On the morning of the accident it was raining, though once plaintiff was in the salon she did not observe any water on the floor. Further, she did not slip when she walked from the salon door to the grooming counter. Rather, plaintiff fell as she was walking back to the salon door from the counter. Plaintiff contended that she turned, stepped, and her foot slipped out from under her. She also claimed that she turned around in response to a Petco employee calling out to her to retrieve her dog’s leash. After plaintiff fell, the right side of her pants was wet. And, when plaintiff’s husband ran into the store to help her, he felt the floor near where she had fallen, and it was wet. None of the Petco employees recalled seeing any water on the floor where plaintiff fell. 

In opposition to a summary judgment motion filed by Petco, plaintiff argued that the main entrance to the Petco store had an awning to protect customers from the rain, but there was no similar awning over the door of the grooming salon. Also, there was no protective mat or towel on the floor of the grooming salon or any wet floor sign or orange cone. Plaintiff further claimed that Petco’s employees were aware that when people and dogs came into the grooming salon on a rainy day, such as the one in question, they brought in moisture.

The court noted that Louisiana Revised Statue 9:2800.6 (pdf) governs a negligence action against a merchant for damages resulting from injuries sustained in a slip and fall accident. Under that statute, a merchant owes a duty “to persons who use his premises to exercise reasonable care to keep his … floors in a reasonable safe condition.” The plaintiff’s claim is governed by the merchant statute, which requires that a plaintiff satisfy his burden of proof by establishing:

(1) The condition presented an unreasonable risk of harm to the claimant and that risk of harm was reasonably foreseeable;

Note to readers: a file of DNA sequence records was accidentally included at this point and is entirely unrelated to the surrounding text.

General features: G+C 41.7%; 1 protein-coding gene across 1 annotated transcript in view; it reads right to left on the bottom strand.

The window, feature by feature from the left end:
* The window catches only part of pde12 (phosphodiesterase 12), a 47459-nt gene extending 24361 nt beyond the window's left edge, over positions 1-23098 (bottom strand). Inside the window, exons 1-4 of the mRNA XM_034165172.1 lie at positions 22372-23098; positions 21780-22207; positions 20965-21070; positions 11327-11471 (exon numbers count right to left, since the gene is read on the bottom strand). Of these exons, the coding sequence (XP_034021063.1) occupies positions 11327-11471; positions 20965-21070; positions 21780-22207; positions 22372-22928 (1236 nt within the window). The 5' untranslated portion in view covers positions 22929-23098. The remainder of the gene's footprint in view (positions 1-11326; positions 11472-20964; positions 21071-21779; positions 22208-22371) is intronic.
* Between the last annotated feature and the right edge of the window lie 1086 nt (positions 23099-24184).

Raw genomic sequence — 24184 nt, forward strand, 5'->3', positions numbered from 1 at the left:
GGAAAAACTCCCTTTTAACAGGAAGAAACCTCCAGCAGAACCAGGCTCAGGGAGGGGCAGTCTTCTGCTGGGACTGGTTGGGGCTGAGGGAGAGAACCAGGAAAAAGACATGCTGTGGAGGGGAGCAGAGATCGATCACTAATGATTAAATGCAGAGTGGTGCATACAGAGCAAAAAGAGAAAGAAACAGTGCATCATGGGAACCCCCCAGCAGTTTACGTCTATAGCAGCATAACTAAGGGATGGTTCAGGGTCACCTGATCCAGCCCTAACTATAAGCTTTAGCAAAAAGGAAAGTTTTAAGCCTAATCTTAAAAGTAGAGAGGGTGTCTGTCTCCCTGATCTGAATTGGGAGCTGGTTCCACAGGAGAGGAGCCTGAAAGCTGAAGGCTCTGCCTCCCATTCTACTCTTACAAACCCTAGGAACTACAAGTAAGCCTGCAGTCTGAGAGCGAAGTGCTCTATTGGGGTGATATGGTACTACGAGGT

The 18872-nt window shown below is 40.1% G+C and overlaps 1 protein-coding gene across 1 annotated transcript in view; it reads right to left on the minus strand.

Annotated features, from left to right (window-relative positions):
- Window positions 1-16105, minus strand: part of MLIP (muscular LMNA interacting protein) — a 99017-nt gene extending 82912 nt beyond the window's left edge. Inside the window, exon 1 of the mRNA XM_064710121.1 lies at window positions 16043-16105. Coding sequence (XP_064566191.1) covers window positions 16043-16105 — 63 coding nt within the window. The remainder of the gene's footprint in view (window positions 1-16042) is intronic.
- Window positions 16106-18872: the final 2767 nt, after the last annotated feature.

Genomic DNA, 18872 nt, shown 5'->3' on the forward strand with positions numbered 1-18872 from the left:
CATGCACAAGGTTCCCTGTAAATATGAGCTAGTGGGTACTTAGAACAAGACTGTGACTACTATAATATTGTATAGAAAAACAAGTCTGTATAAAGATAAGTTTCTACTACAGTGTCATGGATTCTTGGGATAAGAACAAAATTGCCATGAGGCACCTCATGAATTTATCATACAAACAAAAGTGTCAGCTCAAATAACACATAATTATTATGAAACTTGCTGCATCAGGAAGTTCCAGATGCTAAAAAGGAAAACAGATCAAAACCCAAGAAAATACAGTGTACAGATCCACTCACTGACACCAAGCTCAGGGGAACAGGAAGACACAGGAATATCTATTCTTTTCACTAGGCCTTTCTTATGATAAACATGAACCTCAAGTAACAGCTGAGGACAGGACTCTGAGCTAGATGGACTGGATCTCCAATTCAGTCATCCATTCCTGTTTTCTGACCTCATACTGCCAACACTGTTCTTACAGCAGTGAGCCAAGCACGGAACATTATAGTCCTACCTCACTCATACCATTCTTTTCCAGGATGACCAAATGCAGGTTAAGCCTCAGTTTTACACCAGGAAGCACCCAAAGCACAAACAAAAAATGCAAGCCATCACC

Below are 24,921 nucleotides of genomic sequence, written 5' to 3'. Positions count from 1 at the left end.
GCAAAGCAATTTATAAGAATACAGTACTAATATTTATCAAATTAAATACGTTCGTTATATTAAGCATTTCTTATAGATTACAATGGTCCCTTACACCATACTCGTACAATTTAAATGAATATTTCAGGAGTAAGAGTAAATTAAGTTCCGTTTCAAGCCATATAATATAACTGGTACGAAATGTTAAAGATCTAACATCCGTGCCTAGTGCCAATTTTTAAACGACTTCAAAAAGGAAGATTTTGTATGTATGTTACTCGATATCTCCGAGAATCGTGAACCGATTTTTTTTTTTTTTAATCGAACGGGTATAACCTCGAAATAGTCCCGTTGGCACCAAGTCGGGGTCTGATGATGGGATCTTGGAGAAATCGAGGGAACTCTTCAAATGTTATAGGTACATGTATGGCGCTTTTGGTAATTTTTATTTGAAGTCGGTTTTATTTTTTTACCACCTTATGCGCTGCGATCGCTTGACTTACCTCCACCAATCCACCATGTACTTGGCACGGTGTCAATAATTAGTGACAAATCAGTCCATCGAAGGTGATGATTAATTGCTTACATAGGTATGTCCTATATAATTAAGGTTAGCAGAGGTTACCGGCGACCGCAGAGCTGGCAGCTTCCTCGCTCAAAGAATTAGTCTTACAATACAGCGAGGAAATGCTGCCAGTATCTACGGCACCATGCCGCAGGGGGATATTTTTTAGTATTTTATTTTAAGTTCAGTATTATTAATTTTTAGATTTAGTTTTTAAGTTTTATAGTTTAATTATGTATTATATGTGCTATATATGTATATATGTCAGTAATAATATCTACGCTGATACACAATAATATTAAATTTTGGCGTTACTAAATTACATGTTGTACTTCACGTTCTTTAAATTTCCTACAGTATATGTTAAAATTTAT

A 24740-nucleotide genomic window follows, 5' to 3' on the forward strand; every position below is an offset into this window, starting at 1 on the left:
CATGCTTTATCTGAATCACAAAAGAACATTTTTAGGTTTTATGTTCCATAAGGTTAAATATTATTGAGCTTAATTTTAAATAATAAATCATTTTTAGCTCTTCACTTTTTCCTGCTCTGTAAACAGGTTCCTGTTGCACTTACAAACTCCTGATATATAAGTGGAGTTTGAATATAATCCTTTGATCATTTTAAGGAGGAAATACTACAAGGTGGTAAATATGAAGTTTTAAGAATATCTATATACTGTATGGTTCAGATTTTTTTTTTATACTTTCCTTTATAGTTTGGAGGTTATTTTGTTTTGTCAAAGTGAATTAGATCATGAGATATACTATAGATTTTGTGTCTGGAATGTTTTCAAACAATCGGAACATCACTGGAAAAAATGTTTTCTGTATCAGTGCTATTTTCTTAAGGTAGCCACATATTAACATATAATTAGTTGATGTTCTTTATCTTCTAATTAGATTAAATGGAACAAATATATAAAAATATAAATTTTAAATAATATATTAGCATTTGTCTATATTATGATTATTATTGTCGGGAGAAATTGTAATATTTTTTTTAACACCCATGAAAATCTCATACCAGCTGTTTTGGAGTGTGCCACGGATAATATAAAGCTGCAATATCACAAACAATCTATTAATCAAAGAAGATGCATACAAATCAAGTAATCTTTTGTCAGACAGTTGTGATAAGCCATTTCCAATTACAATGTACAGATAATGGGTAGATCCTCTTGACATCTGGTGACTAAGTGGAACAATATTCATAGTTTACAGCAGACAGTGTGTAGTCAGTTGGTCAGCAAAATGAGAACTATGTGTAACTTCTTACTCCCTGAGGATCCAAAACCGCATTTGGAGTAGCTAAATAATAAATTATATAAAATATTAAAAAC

(2) The merchant either created or had actual or constructive notice of the condition which caused the damage, prior to the occurrence;

(3) The merchant failed to exercise reasonable care. In determining reasonable care, the absence of a written or verbal uniform cleanup or safety procedure is insufficient, alone, to prove failure to exercise reasonable care.

Applying this standard, the court found that summary judgment was not appropriate because there was a genuine dispute of material fact as to whether the condition—water on the floor near the entrance of the grooming salon—presented an unreasonable risk of harm; there was a genuine dispute of material fact as to whether Petco had constructive notice of the condition; (This conclusion was based on the fact that when the plaintiff arrived at Petco it had been raining for approximately two hours and the salon had also been open for two hours. It was estimated that at least twelve other dogs and their owners had walked through the grooming salon entrance and the inside before the plaintiff arrived and Petco was aware that these owners and their dogs brought with them moisture from the rain; and there was a genuine dispute of material fact as to whether Petco failed to use reasonable care. The Court noted that the grooming salon entrance had a very small awning over the door that provided far less protection than the awning over other parts of the store and Petco did not place any protective mats inside the grooming salon in spite of its policy to use as many mats as possible during severe weather. Additionally, there was no sign or mark of any kind to warn customers that the floor may be wet, despite the fact that it was a rainy day and moisture was being tracked into the store. 

Take-Away: A premises owner should anticipate that moisture will be brought into their store on a rainy day and take the appropriate precautions such as placing mats near the entranceway and/or placing wet floor signs in the appropriate areas.

Tragedy at the State Fair

The parents of a minor child, Sheldon Lewis, sought to recover damages for injuries sustained by Sheldon when he was injured while exiting an amusement ride at The State Fair of Louisiana (“State Fair”). On the day of the accident, young Sheldon was on a field trip to the State Fair as part of his participation in a Head Start preschool program. Sheldon and his class mates rode the Twin-Ring Demolition Derby Carnival Ride. The children were in the process of exiting the ride when it went into motion, trapping Sheldon between the component of the Twin-Ring and a rotating platform on the floor of the ride. Initial attempts to rescue Sheldon, including the use of the Jaws of Life, were unsuccessful. As a result, he stopped breathing for a prolonged period of time, and suffered severe brain damage.